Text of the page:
- Turn off your computer, and flip the switch on your PSU if you have one. It’s essential to wait a minute after the computer powers down to open it. Go ahead and unplug the computer from the wall, then move it into a clear and clean workspace. This will help as you go through the card.
- Unscrew the card from the case and set it down on a flat surface.
- Use compressed air to blow away any dust collected on the card. If it’s exceptionally messy and the air pressure won’t remove it, you can use a swab damp with 99 percent pure isopropyl alcohol to clean it.
- Let the card dry if needed.
It’s not hard to clean your GPU, but it can help it manage heat and assist the fans in a smooth rotation. Sometimes just cleaning it is enough to fix an issue.
Check the Card for Damage
Carefully examine the card and check for damage. Certain types of issues can inhibit its ability to work stably.
Look at the ports where it plugs into other parts of the computer. They should be clean, free of debris, and undamaged. Search for burns or marks that you aren’t expecting.
Check the fans and heat sink for damage. You don’t want to see shredding, burning, or other problems that might prevent it from working correctly.
Reseat the Card
You can track many problems with GPUs to how the card is sitting in the computer. Since you already have it out, put it back in carefully and ensure it’s stable and not bent. Over time, hefty graphics cards can bend and take damage.
Check the Power Supply
You can also check to ensure the power supply and card are connected correctly. Some GPUs come with two power plugs you have to connect. Though it will work with one of the plugs connected, it won’t work to its full power. You might see lower frames, problems with games crashing, or specific graphics errors.
One way to see whether it’s adequately connected is to look at your manual to know the power requirements. It should tell you how it has to be hooked up.
Check Your Drivers
Most graphics cards come with a specific program to update your drivers. You can use these to keep aware of updates, download, and install them very quickly, depending on your internet speed.
Pull up the GeForce Experience for NVIDIA cards or Radeon Settings for AMD cards. They should walk you through updating your drivers quickly.
If you haven’t, update your Windows, BIOS, and any program you’re using that’s experiencing issues.
Check Your Overclock
An overclock that isn’t quite right can also create issues for your GPU.
Check to see whether it’s working on an overclock. If it is, try resetting it and removing any overclock, including the core clock, memory clock, and voltage. You want everything to reset to the standard settings.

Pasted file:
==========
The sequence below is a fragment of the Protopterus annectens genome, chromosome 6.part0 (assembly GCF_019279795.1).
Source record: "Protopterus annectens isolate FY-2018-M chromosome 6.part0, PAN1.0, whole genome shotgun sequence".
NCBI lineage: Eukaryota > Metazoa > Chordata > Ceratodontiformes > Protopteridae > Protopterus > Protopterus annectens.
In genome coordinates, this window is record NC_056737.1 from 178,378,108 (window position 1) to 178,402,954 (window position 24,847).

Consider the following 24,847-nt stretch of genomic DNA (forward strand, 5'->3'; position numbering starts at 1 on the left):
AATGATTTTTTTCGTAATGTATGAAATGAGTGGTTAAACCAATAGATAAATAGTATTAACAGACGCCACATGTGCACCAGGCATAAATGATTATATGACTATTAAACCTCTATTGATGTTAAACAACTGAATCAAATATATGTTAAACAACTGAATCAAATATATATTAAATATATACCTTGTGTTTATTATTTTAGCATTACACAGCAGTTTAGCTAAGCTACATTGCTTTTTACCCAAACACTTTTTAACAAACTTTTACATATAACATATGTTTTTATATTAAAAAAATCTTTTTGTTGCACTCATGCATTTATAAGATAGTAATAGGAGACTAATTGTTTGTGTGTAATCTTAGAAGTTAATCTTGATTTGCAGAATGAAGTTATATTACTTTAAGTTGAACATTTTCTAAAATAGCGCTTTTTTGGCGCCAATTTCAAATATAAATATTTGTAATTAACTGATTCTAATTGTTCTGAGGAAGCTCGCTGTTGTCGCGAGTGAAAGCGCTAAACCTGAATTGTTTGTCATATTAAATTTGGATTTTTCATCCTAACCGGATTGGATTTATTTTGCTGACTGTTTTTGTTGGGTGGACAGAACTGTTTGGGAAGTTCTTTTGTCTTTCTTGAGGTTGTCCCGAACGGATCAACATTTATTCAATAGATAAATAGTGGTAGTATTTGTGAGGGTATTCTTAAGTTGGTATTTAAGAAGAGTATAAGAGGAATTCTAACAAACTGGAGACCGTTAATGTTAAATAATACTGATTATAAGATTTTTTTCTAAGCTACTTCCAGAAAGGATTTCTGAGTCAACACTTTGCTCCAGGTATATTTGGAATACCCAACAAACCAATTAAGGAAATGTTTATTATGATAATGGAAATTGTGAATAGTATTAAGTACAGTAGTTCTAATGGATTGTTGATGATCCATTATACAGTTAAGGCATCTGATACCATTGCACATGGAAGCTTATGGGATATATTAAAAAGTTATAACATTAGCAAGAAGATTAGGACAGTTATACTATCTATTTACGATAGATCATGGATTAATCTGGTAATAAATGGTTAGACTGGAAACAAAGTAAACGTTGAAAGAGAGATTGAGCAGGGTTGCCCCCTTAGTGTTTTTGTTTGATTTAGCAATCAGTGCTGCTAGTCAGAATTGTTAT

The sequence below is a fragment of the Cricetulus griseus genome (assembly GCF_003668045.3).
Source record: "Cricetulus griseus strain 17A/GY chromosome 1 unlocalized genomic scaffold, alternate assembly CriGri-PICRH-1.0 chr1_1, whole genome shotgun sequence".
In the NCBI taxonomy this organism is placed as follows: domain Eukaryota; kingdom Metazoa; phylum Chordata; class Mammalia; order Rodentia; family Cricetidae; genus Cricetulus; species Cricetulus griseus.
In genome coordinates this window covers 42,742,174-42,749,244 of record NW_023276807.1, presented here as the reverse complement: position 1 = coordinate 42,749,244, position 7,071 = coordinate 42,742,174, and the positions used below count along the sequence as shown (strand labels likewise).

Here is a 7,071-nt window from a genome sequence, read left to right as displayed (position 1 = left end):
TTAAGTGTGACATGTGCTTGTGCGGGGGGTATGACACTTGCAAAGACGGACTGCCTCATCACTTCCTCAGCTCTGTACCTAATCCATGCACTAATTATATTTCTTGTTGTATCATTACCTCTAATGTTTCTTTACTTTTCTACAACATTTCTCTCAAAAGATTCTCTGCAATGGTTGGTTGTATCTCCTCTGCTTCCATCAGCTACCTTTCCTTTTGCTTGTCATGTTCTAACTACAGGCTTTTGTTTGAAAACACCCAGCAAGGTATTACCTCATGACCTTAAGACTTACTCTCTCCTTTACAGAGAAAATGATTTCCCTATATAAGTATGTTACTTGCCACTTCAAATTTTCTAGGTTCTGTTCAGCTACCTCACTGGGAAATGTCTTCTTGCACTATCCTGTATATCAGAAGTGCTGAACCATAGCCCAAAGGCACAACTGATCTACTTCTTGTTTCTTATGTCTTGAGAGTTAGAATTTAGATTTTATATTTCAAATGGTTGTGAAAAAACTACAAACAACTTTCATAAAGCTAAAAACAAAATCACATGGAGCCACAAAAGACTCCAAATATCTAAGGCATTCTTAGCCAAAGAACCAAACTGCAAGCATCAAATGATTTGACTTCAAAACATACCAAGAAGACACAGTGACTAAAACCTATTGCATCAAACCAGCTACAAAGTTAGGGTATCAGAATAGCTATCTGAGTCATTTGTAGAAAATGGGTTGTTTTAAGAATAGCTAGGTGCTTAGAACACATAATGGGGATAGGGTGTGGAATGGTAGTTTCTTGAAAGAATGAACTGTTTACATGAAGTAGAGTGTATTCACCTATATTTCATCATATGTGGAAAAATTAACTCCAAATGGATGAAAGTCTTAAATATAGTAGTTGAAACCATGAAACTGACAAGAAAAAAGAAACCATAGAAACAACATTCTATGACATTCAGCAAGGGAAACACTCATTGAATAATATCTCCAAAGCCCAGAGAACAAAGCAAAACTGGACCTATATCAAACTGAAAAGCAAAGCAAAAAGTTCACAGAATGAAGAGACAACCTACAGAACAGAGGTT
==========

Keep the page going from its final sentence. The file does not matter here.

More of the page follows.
Look at your fan curve, too, especially if you’re having trouble with temperature. Sometimes you want to increase your fan speed a little sooner than the default because the higher speed setting will reduce the temperature of the graphics card more efficiently.
Replace your Thermal Paste
Over time, the thermal paste dries and is less effective at moving heat from away from the GPU chip. You want it to remain moist but time and airflow take their toll until it’s dry and inefficient.
To replace your thermal paste, you must be comfortable taking apart your card.
- Remove the card from the computer altogether. The way it’s put together varies by model, so refer to your manual for information about how to remove it before you start.
- Take the card apart. There are screws at different places among its body that you’ll have to remove. Make sure to set them aside where they’re easy to find. You want to remove what you must until the chip is exposed.
- Clean the old thermal paste with a cotton swab soaked in 99-percent pure isopropyl alcohol. You do not want the swab to be dripping. Instead, gently wipe away what’s there and let it dry.
- Apply a dot of new thermal paste to the center.
- Put the card back together. Take care that you screw the parts together firmly. Screws that are too loose might prevent it from functioning.
- Put the card back into the PC, plug it into the motherboard and power, and then turn it on to see whether it works.
You don’t need to replace the thermal paste on a new card unless it’s having temperature problems. Usually, it should last for several years before you need to swap it out.